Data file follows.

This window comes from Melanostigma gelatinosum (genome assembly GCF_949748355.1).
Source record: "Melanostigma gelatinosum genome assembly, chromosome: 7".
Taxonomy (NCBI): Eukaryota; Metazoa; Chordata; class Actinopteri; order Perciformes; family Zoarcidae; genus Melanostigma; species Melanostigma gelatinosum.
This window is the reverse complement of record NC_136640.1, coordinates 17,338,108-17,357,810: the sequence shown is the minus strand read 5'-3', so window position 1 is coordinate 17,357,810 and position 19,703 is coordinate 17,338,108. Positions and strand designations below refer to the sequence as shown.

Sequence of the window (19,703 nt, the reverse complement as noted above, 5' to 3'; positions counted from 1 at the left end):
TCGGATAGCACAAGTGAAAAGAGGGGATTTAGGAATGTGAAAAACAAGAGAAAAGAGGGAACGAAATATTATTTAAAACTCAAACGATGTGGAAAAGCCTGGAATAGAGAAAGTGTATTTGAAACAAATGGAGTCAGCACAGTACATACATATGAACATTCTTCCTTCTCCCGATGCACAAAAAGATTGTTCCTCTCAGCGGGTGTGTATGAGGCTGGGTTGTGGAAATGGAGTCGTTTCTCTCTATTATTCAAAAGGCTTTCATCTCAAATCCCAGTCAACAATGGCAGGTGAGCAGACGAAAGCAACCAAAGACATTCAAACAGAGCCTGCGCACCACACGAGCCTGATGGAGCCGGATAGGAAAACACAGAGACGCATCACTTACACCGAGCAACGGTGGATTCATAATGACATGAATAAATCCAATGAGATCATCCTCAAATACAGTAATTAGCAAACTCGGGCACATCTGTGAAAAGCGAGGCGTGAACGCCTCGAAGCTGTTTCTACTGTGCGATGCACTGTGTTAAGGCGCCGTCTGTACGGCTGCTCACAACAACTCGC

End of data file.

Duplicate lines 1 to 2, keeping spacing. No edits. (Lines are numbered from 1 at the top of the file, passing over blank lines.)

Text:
This window comes from Melanostigma gelatinosum (genome assembly GCF_949748355.1).
Source record: "Melanostigma gelatinosum genome assembly, chromosome: 7".